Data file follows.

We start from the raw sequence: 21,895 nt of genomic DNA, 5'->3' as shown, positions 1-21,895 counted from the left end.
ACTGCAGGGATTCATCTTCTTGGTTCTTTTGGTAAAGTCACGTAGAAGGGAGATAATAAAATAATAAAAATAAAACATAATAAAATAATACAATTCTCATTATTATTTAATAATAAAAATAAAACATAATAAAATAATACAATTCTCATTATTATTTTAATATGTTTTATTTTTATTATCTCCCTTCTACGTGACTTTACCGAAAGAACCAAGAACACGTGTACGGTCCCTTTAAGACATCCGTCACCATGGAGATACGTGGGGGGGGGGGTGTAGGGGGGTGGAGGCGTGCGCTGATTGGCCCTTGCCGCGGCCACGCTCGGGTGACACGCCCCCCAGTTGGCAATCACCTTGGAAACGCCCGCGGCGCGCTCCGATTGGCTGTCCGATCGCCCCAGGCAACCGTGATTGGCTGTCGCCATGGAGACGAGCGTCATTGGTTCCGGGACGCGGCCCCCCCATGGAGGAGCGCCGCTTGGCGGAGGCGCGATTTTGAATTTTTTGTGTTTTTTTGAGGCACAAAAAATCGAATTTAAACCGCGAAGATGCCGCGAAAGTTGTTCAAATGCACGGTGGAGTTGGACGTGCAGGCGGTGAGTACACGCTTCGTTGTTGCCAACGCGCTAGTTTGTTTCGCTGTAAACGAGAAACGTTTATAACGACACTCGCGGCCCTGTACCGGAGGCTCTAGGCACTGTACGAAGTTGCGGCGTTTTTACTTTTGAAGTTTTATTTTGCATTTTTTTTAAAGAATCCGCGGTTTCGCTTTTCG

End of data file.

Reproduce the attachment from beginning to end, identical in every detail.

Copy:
We start from the raw sequence: 21,895 nt of genomic DNA, 5'->3' as shown, positions 1-21,895 counted from the left end.
ACTGCAGGGATTCATCTTCTTGGTTCTTTTGGTAAAGTCACGTAGAAGGGAGATAATAAAATAATAAAAATAAAACATAATAAAATAATACAATTCTCATTATTATTTAATAATAAAAATAAAACATAATAAAATAATACAATTCTCATTATTATTTTAATATGTTTTATTTTTATTATCTCCCTTCTACGTGACTTTACCGAAAGAACCAAGAACACGTGTACGGTCCCTTTAAGACATCCGTCACCATGGAGATACGTGGGGGGGGGGGTGTAGGGGGGTGGAGGCGTGCGCTGATTGGCCCTTGCCGCGGCCACGCTCGGGTGACACGCCCCCCAGTTGGCAATCACCTTGGAAACGCCCGCGGCGCGCTCCGATTGGCTGTCCGATCGCCCCAGGCAACCGTGATTGGCTGTCGCCATGGAGACGAGCGTCATTGGTTCCGGGACGCGGCCCCCCCATGGAGGAGCGCCGCTTGGCGGAGGCGCGATTTTGAATTTTTTGTGTTTTTTTGAGGCACAAAAAATCGAATTTAAACCGCGAAGATGCCGCGAAAGTTGTTCAAATGCACGGTGGAGTTGGACGTGCAGGCGGTGAGTACACGCTTCGTTGTTGCCAACGCGCTAGTTTGTTTCGCTGTAAACGAGAAACGTTTATAACGACACTCGCGGCCCTGTACCGGAGGCTCTAGGCACTGTACGAAGTTGCGGCGTTTTTACTTTTGAAGTTTTATTTTGCATTTTTTTTAAAGAATCCGCGGTTTCGCTTTTCG